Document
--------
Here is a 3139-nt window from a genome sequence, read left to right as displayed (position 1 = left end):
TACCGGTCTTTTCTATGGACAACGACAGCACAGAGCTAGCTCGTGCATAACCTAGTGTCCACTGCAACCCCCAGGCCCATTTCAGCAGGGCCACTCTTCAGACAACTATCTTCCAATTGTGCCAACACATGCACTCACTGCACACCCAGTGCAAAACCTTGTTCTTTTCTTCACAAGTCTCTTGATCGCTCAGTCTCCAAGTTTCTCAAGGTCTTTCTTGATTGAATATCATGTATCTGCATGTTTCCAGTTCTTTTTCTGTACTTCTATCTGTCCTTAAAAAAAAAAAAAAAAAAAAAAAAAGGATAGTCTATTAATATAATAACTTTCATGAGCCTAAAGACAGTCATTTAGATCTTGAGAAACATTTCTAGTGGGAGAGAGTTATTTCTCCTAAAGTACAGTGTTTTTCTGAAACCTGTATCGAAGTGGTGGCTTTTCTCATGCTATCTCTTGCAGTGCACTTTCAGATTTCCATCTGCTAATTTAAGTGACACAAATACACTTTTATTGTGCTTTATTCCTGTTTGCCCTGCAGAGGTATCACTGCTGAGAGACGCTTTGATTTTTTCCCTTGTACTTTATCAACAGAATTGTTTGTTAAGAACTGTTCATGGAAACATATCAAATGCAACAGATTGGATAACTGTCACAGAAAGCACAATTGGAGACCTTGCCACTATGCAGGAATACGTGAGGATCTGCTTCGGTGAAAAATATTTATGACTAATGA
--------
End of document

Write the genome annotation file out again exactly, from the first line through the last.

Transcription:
Here is a 3139-nt window from a genome sequence, read left to right as displayed (position 1 = left end):
TACCGGTCTTTTCTATGGACAACGACAGCACAGAGCTAGCTCGTGCATAACCTAGTGTCCACTGCAACCCCCAGGCCCATTTCAGCAGGGCCACTCTTCAGACAACTATCTTCCAATTGTGCCAACACATGCACTCACTGCACACCCAGTGCAAAACCTTGTTCTTTTCTTCACAAGTCTCTTGATCGCTCAGTCTCCAAGTTTCTCAAGGTCTTTCTTGATTGAATATCATGTATCTGCATGTTTCCAGTTCTTTTTCTGTACTTCTATCTGTCCTTAAAAAAAAAAAAAAAAAAAAAAAAAGGATAGTCTATTAATATAATAACTTTCATGAGCCTAAAGACAGTCATTTAGATCTTGAGAAACATTTCTAGTGGGAGAGAGTTATTTCTCCTAAAGTACAGTGTTTTTCTGAAACCTGTATCGAAGTGGTGGCTTTTCTCATGCTATCTCTTGCAGTGCACTTTCAGATTTCCATCTGCTAATTTAAGTGACACAAATACACTTTTATTGTGCTTTATTCCTGTTTGCCCTGCAGAGGTATCACTGCTGAGAGACGCTTTGATTTTTTCCCTTGTACTTTATCAACAGAATTGTTTGTTAAGAACTGTTCATGGAAACATATCAAATGCAACAGATTGGATAACTGTCACAGAAAGCACAATTGGAGACCTTGCCACTATGCAGGAATACGTGAGGATCTGCTTCGGTGAAAAATATTTATGACTAATGA